Some of the creations on display are awe-inspiring…

Another amazing feature within Dreams is the ability to use the creations of others. Say, for instance, you are constructing a village, but for some reason creating lush shrubbery is not your strong suit. Dreams allows you to search for specific items, in this case, a nice lush bush, created by Media Molecule or other users for you to use in your creation. If this was a simple matter of copying and pasting the item, I would have walked away unimpressed. The function enables you to get the design, plunk it into your world, and if that wasn’t enough, modify it to suit your needs.

If you are more of a traditional player who prefers a straightforward objective, Dreams yet again, has you covered. Your primary cursor is called an Imp, An adorable squishy fuzzball with a cursor attached to his head. Initially, you can choose between only a few, but by completing the My Imp Quests, unlock a more varied amount. The My Imp Quests sets you up with clear goals to achieve; not only does it provide additional content, but it is also a great way of exploring even more of an already beefy package.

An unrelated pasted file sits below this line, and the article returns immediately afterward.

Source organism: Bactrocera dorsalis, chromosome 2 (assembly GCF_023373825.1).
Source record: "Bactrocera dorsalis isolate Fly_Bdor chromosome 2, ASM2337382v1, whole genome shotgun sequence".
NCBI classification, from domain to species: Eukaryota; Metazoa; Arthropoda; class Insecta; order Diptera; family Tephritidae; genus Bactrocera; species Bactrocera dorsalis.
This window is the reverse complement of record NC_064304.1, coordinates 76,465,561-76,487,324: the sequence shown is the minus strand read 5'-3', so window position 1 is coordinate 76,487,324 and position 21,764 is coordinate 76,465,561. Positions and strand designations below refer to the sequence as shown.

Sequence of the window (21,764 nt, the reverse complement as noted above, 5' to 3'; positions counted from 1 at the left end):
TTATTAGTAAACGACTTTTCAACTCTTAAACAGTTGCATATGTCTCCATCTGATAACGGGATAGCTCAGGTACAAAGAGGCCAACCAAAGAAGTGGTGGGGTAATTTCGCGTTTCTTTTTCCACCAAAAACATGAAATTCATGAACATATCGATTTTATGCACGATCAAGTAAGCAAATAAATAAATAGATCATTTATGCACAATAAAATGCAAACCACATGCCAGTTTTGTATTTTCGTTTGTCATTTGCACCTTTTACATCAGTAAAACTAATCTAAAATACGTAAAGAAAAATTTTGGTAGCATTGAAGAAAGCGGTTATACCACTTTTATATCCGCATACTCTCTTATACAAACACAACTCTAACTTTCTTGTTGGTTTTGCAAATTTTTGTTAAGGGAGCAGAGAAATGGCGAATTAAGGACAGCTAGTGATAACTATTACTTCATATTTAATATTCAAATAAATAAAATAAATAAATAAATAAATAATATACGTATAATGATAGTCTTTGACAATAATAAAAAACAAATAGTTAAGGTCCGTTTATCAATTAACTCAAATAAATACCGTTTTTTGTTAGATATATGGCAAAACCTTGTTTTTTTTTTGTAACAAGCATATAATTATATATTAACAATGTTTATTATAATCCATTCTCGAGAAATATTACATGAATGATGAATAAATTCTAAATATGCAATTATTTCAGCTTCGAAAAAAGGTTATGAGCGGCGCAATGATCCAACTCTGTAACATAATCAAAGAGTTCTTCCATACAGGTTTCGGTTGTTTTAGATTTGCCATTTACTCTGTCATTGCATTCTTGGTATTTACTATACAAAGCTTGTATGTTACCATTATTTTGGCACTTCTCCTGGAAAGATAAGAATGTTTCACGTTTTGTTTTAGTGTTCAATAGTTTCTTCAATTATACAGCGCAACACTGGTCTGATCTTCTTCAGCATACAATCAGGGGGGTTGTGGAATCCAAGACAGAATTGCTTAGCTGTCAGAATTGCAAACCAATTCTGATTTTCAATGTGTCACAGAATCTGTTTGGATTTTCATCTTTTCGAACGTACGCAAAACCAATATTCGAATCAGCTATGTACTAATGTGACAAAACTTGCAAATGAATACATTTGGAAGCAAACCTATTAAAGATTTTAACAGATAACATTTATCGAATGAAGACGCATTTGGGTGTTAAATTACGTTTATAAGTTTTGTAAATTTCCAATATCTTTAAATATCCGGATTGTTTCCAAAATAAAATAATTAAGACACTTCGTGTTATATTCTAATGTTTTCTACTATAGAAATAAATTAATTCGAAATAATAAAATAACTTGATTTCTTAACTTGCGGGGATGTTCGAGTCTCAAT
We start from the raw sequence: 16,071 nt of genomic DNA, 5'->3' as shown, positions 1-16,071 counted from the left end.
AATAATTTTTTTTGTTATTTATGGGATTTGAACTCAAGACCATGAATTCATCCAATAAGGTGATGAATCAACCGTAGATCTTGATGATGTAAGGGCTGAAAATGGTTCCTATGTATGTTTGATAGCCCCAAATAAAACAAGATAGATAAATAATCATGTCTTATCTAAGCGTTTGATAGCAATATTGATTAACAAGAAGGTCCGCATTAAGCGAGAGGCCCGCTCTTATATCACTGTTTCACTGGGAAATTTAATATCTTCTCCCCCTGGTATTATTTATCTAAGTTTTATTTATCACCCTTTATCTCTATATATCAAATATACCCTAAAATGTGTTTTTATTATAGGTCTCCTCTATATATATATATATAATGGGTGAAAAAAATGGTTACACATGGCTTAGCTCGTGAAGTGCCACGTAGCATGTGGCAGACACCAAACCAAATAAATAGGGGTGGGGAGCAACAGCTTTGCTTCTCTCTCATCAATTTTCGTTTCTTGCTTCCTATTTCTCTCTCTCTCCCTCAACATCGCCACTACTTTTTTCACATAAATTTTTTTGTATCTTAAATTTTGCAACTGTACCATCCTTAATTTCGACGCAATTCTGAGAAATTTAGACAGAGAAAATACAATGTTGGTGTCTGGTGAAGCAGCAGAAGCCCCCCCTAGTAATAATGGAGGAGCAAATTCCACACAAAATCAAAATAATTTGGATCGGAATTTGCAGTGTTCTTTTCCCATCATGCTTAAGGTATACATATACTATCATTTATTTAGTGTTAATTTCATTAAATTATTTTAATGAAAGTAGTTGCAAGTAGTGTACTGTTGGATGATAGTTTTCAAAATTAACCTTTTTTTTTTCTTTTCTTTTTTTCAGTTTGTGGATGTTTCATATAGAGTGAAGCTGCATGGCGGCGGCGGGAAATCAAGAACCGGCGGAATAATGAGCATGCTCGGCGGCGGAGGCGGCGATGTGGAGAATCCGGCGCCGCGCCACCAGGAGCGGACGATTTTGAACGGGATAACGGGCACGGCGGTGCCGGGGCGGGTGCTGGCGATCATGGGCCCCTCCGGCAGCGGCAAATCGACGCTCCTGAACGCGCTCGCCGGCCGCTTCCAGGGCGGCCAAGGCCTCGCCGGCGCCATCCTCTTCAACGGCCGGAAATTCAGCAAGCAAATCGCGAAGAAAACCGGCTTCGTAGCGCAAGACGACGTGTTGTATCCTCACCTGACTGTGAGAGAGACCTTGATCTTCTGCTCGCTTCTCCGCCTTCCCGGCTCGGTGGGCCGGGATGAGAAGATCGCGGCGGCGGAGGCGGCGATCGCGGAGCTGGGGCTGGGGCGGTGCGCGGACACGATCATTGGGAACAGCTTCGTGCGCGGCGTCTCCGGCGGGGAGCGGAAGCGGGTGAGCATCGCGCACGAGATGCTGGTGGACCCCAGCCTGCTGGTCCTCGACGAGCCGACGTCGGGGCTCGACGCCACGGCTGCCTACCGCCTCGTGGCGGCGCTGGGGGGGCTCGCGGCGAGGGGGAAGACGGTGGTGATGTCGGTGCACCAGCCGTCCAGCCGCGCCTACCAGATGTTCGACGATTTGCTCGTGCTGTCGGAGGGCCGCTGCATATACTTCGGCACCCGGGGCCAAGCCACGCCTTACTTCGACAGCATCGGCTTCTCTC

Just thinking of everything to do, create, and experience is enough to make your head spin.

Gamers throw the term “replayability” around constantly, complaining about their money’s worth and the amount of entertainment they will get out of a product. For once, in a very long time, this is not a problem. Imagine if you will, a game that enables its players to play a straight forward campaign (Art’s Dream), complete a bunch of side-missions (My Imp Quests), create a limitless amount of content (Dreamshaping), experience the content of other players (Dreamsurfing), and create even more complex content by mashing their own creations with those of others (The Remix). Just thinking of everything to do, create, and experience is enough to make your head spin.

Dreams can simply not be classified as a game alone. It can be a blank canvas, an empty piece of sheet music, an unformed chunk of clay, an open space waiting to be made into something – Dreams can be all of these things, and then even more. Even if you struggle to create something special, the creations of others serve as both inspiration, foundation, and entertainment. A complete creative package, wrapped in a “feel good” package, and presented as an interactive game sets Dreams apart of anything that has been attempted in this genre. Though the controls can be finicky at times, it never reaches the point where it detracts from the overall experience. Media Molecule set out to create something special, and in the end, they’ve exceeded every and all expectation I had.

Dreams (PS4)
9.5/10

Summary

Dreams exceeds expectations and delivers a vast ocean of endless creativity, simply begging to be explored to its unique depths.